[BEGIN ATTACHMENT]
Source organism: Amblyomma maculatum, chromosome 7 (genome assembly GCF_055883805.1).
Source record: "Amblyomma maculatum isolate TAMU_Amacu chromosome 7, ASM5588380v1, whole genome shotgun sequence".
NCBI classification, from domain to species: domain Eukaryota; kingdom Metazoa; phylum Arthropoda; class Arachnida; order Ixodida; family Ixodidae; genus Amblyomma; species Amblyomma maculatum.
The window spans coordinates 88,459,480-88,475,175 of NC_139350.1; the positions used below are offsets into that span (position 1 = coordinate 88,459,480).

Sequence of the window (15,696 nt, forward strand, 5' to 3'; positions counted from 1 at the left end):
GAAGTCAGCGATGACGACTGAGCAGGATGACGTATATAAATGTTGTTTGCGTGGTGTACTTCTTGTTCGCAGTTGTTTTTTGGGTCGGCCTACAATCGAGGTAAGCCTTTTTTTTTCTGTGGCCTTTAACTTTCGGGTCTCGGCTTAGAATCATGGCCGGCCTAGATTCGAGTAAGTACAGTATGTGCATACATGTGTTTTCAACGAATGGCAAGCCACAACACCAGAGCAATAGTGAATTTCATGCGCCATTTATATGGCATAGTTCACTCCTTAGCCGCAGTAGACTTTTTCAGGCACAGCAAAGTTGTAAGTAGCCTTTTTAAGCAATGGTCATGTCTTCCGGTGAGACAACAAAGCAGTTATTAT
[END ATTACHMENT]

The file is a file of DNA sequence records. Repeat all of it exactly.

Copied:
Source organism: Amblyomma maculatum, chromosome 7 (genome assembly GCF_055883805.1).
Source record: "Amblyomma maculatum isolate TAMU_Amacu chromosome 7, ASM5588380v1, whole genome shotgun sequence".
NCBI classification, from domain to species: domain Eukaryota; kingdom Metazoa; phylum Arthropoda; class Arachnida; order Ixodida; family Ixodidae; genus Amblyomma; species Amblyomma maculatum.
The window spans coordinates 88,459,480-88,475,175 of NC_139350.1; the positions used below are offsets into that span (position 1 = coordinate 88,459,480).

Sequence of the window (15,696 nt, forward strand, 5' to 3'; positions counted from 1 at the left end):
GAAGTCAGCGATGACGACTGAGCAGGATGACGTATATAAATGTTGTTTGCGTGGTGTACTTCTTGTTCGCAGTTGTTTTTTGGGTCGGCCTACAATCGAGGTAAGCCTTTTTTTTTCTGTGGCCTTTAACTTTCGGGTCTCGGCTTAGAATCATGGCCGGCCTAGATTCGAGTAAGTACAGTATGTGCATACATGTGTTTTCAACGAATGGCAAGCCACAACACCAGAGCAATAGTGAATTTCATGCGCCATTTATATGGCATAGTTCACTCCTTAGCCGCAGTAGACTTTTTCAGGCACAGCAAAGTTGTAAGTAGCCTTTTTAAGCAATGGTCATGTCTTCCGGTGAGACAACAAAGCAGTTATTAT